Light at the end of the tunnel 


As the days, weeks and months all slowly slipped by, my rehabilitation continued to become more intense as did all my exercise sessions.

With each passing week, I found I was able to move a little easier and my days weren’t filled with pain and my body was recovering. Slowly, but nonetheless recovering.

So as I continued my journey to full recovery, I continued to look for the light at the end of the tunnel. But no matter how much I think I had progressed, the tiny pin prick of a light never seemed to get any bigger.


It was then I was told I should look back through the weeks and months and see how far I had really progressed.

So as I looked back over my shoulder, I could see a tiny light, way back in the distance. It was where my rehabilitation journey had begun. It was just as far as the light in front of me, where I was heading.

The hardest part of any journey is the middle part. You are far enough from your starting point, and just as far from your destination. Frustrating, but you know you are heading in the right direction.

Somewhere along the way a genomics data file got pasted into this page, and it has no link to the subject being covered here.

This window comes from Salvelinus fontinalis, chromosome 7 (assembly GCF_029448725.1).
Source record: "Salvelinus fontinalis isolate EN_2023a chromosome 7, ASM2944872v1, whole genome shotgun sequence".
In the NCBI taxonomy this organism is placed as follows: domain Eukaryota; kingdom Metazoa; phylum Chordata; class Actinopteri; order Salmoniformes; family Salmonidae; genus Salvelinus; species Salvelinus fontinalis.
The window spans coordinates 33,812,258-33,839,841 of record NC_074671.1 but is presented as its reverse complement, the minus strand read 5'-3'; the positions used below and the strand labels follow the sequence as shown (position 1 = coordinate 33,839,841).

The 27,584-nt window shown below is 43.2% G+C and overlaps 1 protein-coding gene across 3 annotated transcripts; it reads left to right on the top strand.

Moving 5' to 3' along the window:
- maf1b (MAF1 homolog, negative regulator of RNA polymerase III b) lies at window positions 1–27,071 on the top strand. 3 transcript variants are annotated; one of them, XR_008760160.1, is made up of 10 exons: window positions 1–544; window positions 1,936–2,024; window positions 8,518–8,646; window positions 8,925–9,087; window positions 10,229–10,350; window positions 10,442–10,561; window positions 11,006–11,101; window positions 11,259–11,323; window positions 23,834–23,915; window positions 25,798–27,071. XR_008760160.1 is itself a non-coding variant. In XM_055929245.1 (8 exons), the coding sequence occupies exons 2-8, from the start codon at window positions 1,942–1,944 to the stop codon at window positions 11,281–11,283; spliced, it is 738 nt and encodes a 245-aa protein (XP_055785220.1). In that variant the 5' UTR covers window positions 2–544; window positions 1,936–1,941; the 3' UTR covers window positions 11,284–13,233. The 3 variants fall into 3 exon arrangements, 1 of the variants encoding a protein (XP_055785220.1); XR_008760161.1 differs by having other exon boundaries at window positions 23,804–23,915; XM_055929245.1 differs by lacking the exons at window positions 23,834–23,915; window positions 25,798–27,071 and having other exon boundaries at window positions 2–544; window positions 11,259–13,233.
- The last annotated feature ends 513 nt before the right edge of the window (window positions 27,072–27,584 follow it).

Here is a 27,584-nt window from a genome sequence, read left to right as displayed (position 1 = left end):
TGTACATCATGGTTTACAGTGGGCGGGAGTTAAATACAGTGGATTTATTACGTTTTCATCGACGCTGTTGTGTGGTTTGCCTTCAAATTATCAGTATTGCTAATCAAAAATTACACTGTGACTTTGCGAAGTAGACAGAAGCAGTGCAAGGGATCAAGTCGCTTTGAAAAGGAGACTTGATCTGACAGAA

It’s times like these where you need to be a ‘bit of a mongrel’ and attack the last part of the journey with guts and determination. It’s going to be the only way to make it through the tunnel and out to the other side.

I know the my own journey still has a long way to go, but I do know what awaits me when I eventually arrive at my destination.


We all need to set our sights on that pin prick of a light at the end of the tunnel. And we can do that with the help and support from the people around us, who want us to get out of the dark tunnel.

Cradle to the grave 


With every passing day, we see ourselves and the people around us a little differently. Some good, some bad, and some indifferent. But we continue on our journey, through life, not always certain how it will turn out.


We owe it to ourselves to alter the path of our journey to ensure we keep smiling and stay happy. And with happiness on our side, we have a better chance of a happy ending. One we can take all the way to the grave.